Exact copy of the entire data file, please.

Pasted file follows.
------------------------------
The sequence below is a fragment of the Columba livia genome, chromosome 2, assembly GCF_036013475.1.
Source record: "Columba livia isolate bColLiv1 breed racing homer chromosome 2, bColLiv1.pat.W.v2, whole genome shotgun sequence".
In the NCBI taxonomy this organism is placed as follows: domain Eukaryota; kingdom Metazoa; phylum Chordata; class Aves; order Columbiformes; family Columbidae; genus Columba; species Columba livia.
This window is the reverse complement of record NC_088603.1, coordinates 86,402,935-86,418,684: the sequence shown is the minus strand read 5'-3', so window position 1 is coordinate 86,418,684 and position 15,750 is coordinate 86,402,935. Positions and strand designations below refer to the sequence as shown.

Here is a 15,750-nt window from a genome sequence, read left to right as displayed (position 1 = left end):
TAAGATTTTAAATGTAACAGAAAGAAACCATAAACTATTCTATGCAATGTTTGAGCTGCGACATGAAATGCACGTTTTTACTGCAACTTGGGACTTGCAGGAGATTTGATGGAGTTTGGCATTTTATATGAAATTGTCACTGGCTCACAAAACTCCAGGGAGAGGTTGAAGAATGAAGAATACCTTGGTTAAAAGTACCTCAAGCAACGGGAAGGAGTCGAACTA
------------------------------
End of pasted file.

The sequence below is a fragment of the Columba livia genome, chromosome 2, assembly GCF_036013475.1.
Source record: "Columba livia isolate bColLiv1 breed racing homer chromosome 2, bColLiv1.pat.W.v2, whole genome shotgun sequence".
In the NCBI taxonomy this organism is placed as follows: domain Eukaryota; kingdom Metazoa; phylum Chordata; class Aves; order Columbiformes; family Columbidae; genus Columba; species Columba livia.
This window is the reverse complement of record NC_088603.1, coordinates 86,402,935-86,418,684: the sequence shown is the minus strand read 5'-3', so window position 1 is coordinate 86,418,684 and position 15,750 is coordinate 86,402,935. Positions and strand designations below refer to the sequence as shown.

Here is a 15,750-nt window from a genome sequence, read left to right as displayed (position 1 = left end):
TAAGATTTTAAATGTAACAGAAAGAAACCATAAACTATTCTATGCAATGTTTGAGCTGCGACATGAAATGCACGTTTTTACTGCAACTTGGGACTTGCAGGAGATTTGATGGAGTTTGGCATTTTATATGAAATTGTCACTGGCTCACAAAACTCCAGGGAGAGGTTGAAGAATGAAGAATACCTTGGTTAAAAGTACCTCAAGCAACGGGAAGGAGTCGAACTA